If there’s one thing the current pandemic has made obvious, it’s the importance of technology in our lives.
Millions of Americans are able to stay at home, and stay safer, because of video conferencing applications that allow for people in all different locations to see and speak with one another as if sitting in the same room. And nowhere has such software been more essential than in local schools.
Since the spring, schools have been operating, in some capacity, within the virtual realm. In mid-March, school buildings in Cheshire and across Connecticut were closed, and they did not reopen until September. That meant all of the learning was happening online.
Now, Cheshire students are back in the classrooms, at least part of the time, and a sizeable donation from the Cheshire Education Foundation will help to make that transition from in-person to online instruction more seamless.
Last month, the CEF donated $30,000 to Cheshire Public Schools. The money will be earmarked for technological improvements allowing for students who are attending classes remotely to have as near a “normal” instruction experience as possible.
The money will allow the District to upgrade technology in 10 classrooms with what is being called Extended Engagement Systems. The upgrades include the installation of a camera in the ceiling of the classroom so those at home can have a much clearer view of both the teacher and the Smartboard being utilized during instruction. Four speakers are also installed in the ceiling, allowing for at-home students to hear not only their teacher, who wears a microphone throughout the class, but also their peers who are in class at the time.
“At this time of need, when maintaining the quality of education for our children is so important, we are honored to provide this help,” said CEF chair Jane Leukart. The donation is one of the largest ever made by the Foundation, Leukart explained, and the largest offered to the District in the last decade.
Over the summer, Cheshire outfitted approximately 60 classrooms in different schools with the technology upgrades, anticipating a fall semester that would require students to learn remotely some or all of the time. Since the reopening of school buildings in September, Cheshire High School has employed a hybrid model, where certain students attend classes one day while learning remotely the next. On Wednesdays, all students at CHS have a remote-learning day.
At the elementary schools, in-person instruction is taking place during the full week, however parents did have the opportunity to request that their children remain remote for the semester and positive COVID cases have forced added reliance on remote learning.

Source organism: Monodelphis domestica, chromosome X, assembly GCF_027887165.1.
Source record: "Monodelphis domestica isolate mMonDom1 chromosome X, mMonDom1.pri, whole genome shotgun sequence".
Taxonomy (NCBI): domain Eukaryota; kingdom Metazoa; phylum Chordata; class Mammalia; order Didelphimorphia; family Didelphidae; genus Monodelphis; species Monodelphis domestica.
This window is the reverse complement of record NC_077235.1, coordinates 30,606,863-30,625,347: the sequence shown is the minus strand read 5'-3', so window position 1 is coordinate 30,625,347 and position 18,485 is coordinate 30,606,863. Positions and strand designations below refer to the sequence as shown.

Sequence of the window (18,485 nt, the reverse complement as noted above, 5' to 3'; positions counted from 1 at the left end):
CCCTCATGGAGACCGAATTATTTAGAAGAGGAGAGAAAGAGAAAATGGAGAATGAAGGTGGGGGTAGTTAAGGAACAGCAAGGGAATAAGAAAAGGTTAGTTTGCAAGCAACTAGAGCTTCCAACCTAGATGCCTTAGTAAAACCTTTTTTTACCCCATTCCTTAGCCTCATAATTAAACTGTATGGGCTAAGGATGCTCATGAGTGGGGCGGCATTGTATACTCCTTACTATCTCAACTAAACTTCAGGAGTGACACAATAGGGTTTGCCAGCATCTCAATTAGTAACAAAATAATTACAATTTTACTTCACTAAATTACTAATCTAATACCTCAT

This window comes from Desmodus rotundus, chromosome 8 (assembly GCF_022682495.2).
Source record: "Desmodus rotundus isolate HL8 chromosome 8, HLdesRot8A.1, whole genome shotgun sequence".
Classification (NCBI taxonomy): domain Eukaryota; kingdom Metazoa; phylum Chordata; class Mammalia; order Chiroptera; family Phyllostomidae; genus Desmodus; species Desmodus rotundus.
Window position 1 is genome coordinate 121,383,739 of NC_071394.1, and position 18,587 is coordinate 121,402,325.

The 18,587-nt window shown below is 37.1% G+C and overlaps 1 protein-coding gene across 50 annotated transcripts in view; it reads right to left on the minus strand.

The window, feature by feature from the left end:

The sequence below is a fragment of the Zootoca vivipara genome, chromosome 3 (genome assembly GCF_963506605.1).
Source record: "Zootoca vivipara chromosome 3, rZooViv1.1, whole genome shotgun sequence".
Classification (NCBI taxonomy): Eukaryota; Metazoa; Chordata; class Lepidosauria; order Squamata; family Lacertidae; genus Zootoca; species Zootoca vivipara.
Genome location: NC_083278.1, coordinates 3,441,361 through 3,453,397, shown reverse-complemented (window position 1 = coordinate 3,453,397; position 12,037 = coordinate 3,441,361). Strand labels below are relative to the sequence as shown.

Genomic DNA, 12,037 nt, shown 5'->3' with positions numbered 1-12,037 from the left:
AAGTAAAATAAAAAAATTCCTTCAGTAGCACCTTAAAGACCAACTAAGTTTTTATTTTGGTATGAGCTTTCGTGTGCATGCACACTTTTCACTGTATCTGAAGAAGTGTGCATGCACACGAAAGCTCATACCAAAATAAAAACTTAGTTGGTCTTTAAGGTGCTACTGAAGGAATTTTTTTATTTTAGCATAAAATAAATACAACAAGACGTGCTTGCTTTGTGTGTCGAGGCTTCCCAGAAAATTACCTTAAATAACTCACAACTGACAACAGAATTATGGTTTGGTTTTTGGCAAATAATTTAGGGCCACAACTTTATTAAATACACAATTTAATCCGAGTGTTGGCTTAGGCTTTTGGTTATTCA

“The addition of 10 more of these Extended Engagement classrooms will allow our students in the room to hear both their teacher and their peers with greater clarity, improving the experience for all. Moreover, during this time when many learners are participating from home, the video quality provides equity among all learners,” said Superintendent of Schools Dr. Jeff Solan.
According to Dennis Deninger, a longtime member of the Cheshire Education Foundation, the group decided to donate such a large sum from its fund precisely because the need was so apparent. During a meeting at the beginning of the current school year, Solan requested some funds to further enhance the District’s efforts to improve the quality of online instruction, and Deninger stated that the CEF Board’s response was, “Let’s do this.”
What made donating the funds even more attractive, Deninger stated, is the knowledge that these classroom enhancements will be utilized long after the pandemic has subsided. Solan has stated that the video and audio upgrades will allow teachers to expand on their offerings in the future, and will also now allow for students who, for whatever reason, cannot attend class in person to not miss a day of instruction.
“That was very reassuring to know this is not just some sort of stop gap,” said Deninger.
“This is exactly what CEF is for,” he continued. “We are here to enhance the delivery of education to students in any way that we can. If it is vital to improve learning, then it’s something that CEF is committed to (helping provide).”
Not all classrooms are outfitted with the technology upgrades, but Deninger stated that, according to the CEF student rep, those who are able to utilize the system have reported nothing but positive results. Also, in a release from the School District announcing the donation, CHS chemistry teacher Susan Chasen was quoted as saying, “The camera and microphone system in my room really helps the in-person students and the remote students participate in discussions with me and with each other … I like that I am wearing a microphone so students at home can hear me well as I walk around the room and that the speakers and microphone in the ceiling help the students hear each other whether they are in the classroom or at home.”
In addition to the actual donation, Deninger, a professor at Syracuse University who spent a number of years employed by ESPN, was able to involve students from a CHS marketing class. At the request of Solan, Deninger enlisted the students’ help in crafting press releases and seeking out more information about the technology and donation.
“It was just another way to get the kids involved, and they did an outstanding job,” said Deninger.